On February 14, 2008, I was at the County Clerk’s Office once again covering County Clerk Freddie Oakley’s protest against laws prohibiting the marriage of same-sex partners during her lunch hour. The day when Freddie Oakley would actually be able to marry such partners seemed hopelessly far off in the distance.
All of that has changed with a recent court ruling that has left open a window of time perhaps between now and Election Day when California same-sex partners can wed. Who knows what the Election Day will bring, perhaps the run on same-sex marriages during that time will convince people that the sky will not fall and that same-sex partners can hardly do more damage to the institution of marriage than has already been inflicted by high divorce rates and infidelity. Maybe. Election Day must have seemed very far away yesterday for partners who have been waiting a lifetime to be legally and officially married. What it means to be legally and officially married will probably have to wait a few months or even years for the courts and the legislature to figure it out. But again, that likely was far from people’s minds yesterday.
I have to say one of the worst images of the day was that of the protester who barged into someone’s wedding.
The one plastered on television was Yuriy Popko:
“I came from the Soviet Union, and this is judicial tyranny – they’re starting to regulate religion.”
I am a very strong supporter of free speech, but whether you agree with gay marriage or not, shouldn’t people have the right not to have you barge into their wedding, a day they will remember for the rest of their lives? Protest outside if you must. I find that a very disgraceful act that does not reflect well on that individual’s faith.
Meanwhile controversy spread quickly across cyberspace in Davis as the revelations of an email from the owner of Ken’s Bike and Ski Shop circulated and were posted on the Davis Wiki.
People were calling on the boycott of the bicycle shop. It was a letter to County Clerk Freddie Oakley.
The letter urges the County Clerk to
“uphold California law and maintain public order by NOT issuing any same-sex ‘marriage’ licenses unless and until the laws regarding marriage in California are altered. The separation of powers provision of the California Constitution clearly states that laws may only be changed by the legislature (with the governor) or the initiative process. The courts may rule on the constitutionality of existing laws, but may not circumvent the Constitution by writing new laws.”
What the courts did of course was declare a law prohibiting same-sex marriage unconstitutional. Without such a law, local jurisdictions then have the right to determine their own policy.
He goes on to state:
“The applicable statutes (California Family Code, Sections 505, 300, 308.5, 301, etc) clearly state that marriage is between a man and a woman. County Clerks may not change the wording on these applications, and if in defiance of the law they do so, the California Department of Public Health must reject any such altered applications, as was properly done in 2004 by the Office of Vital Records.”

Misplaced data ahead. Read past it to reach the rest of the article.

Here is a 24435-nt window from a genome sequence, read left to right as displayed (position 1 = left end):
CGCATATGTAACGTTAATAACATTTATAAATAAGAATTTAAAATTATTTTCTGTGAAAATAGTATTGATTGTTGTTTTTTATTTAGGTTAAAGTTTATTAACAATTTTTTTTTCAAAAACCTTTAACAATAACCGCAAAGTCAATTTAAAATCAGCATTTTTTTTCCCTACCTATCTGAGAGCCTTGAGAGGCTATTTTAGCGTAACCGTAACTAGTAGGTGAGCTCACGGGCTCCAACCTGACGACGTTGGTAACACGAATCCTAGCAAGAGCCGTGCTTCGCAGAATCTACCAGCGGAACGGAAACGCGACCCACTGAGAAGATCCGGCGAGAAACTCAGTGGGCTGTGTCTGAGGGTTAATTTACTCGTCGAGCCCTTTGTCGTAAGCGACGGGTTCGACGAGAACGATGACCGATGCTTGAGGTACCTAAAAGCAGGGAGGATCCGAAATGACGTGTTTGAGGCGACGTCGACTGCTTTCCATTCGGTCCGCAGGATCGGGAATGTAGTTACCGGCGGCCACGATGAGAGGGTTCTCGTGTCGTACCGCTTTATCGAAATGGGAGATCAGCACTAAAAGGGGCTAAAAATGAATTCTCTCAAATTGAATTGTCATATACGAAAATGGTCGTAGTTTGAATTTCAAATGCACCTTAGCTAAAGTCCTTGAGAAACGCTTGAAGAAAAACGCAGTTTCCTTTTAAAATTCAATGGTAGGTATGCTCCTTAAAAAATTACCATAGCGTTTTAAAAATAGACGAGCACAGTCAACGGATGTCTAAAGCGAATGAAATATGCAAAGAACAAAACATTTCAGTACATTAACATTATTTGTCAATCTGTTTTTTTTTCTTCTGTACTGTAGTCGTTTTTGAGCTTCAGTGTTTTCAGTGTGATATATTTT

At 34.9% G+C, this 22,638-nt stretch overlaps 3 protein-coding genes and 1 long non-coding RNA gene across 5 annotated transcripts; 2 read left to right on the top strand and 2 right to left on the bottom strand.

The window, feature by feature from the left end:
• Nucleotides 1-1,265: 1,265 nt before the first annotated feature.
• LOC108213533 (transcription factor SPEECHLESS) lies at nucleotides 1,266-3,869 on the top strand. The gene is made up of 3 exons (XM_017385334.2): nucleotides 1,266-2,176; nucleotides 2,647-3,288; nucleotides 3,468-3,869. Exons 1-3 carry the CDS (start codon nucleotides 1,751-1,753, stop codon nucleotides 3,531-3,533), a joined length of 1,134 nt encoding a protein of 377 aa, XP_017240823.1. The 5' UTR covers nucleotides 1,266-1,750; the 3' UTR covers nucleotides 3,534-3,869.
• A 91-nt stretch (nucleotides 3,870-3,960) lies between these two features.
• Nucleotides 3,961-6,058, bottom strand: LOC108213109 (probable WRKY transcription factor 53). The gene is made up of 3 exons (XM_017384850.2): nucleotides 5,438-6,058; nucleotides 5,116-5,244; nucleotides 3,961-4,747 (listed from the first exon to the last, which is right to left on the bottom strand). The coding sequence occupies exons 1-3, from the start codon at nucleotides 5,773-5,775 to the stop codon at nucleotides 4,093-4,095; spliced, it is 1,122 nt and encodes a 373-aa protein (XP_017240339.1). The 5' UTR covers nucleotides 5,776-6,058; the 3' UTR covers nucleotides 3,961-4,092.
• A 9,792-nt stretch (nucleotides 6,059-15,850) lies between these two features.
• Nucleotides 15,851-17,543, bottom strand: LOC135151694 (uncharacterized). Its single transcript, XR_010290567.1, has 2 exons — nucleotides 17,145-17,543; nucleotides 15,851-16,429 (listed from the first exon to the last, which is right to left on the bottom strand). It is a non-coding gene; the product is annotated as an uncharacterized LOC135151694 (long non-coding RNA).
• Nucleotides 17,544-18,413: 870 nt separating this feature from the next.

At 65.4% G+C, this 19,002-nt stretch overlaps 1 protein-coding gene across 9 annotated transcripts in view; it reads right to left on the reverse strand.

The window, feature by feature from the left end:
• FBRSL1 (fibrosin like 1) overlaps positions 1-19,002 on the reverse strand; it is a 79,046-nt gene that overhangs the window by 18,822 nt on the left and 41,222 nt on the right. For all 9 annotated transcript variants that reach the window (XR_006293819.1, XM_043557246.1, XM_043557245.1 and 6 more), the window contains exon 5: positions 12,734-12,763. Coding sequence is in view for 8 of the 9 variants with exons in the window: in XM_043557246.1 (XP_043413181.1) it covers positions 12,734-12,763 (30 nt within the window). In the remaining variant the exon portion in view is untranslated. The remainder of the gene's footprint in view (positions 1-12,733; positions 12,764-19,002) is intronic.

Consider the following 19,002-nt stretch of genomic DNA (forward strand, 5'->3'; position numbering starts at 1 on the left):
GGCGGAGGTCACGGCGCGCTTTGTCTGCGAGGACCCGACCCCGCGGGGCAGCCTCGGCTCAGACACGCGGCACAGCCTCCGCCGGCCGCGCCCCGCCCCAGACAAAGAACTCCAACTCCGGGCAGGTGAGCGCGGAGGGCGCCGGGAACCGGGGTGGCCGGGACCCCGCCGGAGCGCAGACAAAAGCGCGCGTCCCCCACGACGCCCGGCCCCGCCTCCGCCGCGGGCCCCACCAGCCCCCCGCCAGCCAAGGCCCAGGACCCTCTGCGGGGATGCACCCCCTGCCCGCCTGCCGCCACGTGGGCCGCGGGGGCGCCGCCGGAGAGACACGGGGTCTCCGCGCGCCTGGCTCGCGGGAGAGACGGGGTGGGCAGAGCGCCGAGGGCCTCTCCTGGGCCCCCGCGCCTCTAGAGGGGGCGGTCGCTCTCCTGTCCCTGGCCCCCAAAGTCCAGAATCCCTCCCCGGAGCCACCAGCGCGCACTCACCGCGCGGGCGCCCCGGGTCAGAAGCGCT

He is correct that County Clerks may not change the wording–but the court has the authority to declare such laws unconstitutional by ruling that they violate the equal protection under the law. The courts have perfect authority to make such a ruling which in effect strikes this language from the law.
Then the key part of the letter:
“Any attempt to circumvent these laws, absent a change in the laws governing these forms and the process for their use, is dangerous and unconstitutional.”
The courts of course have authority over what is and is not unconstitutional. In other words, the action is not unconstitutional unless the courts say so. By ruling the portions of the statute unconstitutional, they have negated those laws.
The owner of Ken’s Bike and Ski Shop of course has every right to express his opinion on such a matter. On the other hand, the wisdom of such an act in a town such as Davis is questionable. He should have expected that his letter would get out into the community and would likely cause harm to his business.
Meanwhile I can respect the views of those who believe that same-sex marriages go against their religious teaching. I do not wish to impose my morality on others anymore than they would impose theirs on me. What I do not understand is how a religion based on the teachings of love and forgiveness becomes so hateful and intolerant when the issue of gay marriage comes up (as opposed to all of the, in my book, far greater evils of the world that often do not even register a complaint).
The fight in California this fall, I am afraid will be polarizing and ugly. I think that is unfortunate. It is unfortunate that an act that is supposed to bind love and understanding will instead foster hatred and polarization.
Will the ban on same-sex marriages pass in November? It is an interesting question. California for example has tried to pass a parental notification law for several years and has not been able to. It will be interesting to see if the resolve against Gay Marriage runs deeper than that against certain aspects of abortion law.
In the meantime, it is my sincere hope that those who were finally able to marry are able to find peace and fulfillment within their new relationship.
—Doug Paul Davis reporting